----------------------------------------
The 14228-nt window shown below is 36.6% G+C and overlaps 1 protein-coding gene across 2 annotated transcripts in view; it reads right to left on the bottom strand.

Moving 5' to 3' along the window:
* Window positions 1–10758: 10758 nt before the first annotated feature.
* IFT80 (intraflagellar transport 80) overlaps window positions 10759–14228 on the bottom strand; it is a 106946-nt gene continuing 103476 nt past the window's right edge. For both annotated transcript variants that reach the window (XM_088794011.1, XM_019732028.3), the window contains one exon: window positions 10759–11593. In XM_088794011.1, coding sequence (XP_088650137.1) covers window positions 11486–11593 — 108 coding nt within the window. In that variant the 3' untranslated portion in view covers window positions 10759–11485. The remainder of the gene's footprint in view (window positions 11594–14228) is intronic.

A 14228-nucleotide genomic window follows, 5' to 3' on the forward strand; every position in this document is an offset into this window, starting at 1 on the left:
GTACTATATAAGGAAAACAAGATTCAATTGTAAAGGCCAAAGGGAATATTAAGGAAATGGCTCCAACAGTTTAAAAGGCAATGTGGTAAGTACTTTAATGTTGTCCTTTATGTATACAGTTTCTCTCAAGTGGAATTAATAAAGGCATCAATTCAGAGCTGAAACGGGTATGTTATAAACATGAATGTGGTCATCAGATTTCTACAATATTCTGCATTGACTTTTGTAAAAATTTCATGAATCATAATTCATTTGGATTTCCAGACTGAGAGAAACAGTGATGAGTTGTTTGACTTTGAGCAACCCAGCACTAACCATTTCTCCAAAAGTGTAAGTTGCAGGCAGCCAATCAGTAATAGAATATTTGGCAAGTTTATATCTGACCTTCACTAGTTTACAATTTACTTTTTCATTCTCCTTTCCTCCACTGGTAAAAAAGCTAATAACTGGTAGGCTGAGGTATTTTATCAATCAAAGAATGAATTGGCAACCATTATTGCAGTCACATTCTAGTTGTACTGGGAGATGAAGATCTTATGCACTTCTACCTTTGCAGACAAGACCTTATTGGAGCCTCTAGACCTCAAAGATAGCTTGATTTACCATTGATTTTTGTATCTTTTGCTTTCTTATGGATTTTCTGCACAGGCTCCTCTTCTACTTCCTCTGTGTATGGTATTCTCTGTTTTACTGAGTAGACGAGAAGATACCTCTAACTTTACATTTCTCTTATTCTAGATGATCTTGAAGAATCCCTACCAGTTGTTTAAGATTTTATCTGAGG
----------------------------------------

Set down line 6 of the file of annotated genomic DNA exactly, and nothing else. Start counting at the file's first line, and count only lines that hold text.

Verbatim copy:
GTACTATATAAGGAAAACAAGATTCAATTGTAAAGGCCAAAGGGAATATTAAGGAAATGGCTCCAACAGTTTAAAAGGCAATGTGGTAAGTACTTTAATGTTGTCCTTTATGTATACAGTTTCTCTCAAGTGGAATTAATAAAGGCATCAATTCAGAGCTGAAACGGGTATGTTATAAACATGAATGTGGTCATCAGATTTCTACAATATTCTGCATTGACTTTTGTAAAAATTTCATGAATCATAATTCATTTGGATTTCCAGACTGAGAGAAACAGTGATGAGTTGTTTGACTTTGAGCAACCCAGCACTAACCATTTCTCCAAAAGTGTAAGTTGCAGGCAGCCAATCAGTAATAGAATATTTGGCAAGTTTATATCTGACCTTCACTAGTTTACAATTTACTTTTTCATTCTCCTTTCCTCCACTGGTAAAAAAGCTAATAACTGGTAGGCTGAGGTATTTTATCAATCAAAGAATGAATTGGCAACCATTATTGCAGTCACATTCTAGTTGTACTGGGAGATGAAGATCTTATGCACTTCTACCTTTGCAGACAAGACCTTATTGGAGCCTCTAGACCTCAAAGATAGCTTGATTTACCATTGATTTTTGTATCTTTTGCTTTCTTATGGATTTTCTGCACAGGCTCCTCTTCTACTTCCTCTGTGTATGGTATTCTCTGTTTTACTGAGTAGACGAGAAGATACCTCTAACTTTACATTTCTCTTATTCTAGATGATCTTGAAGAATCCCTACCAGTTGTTTAAGATTTTATCTGAGG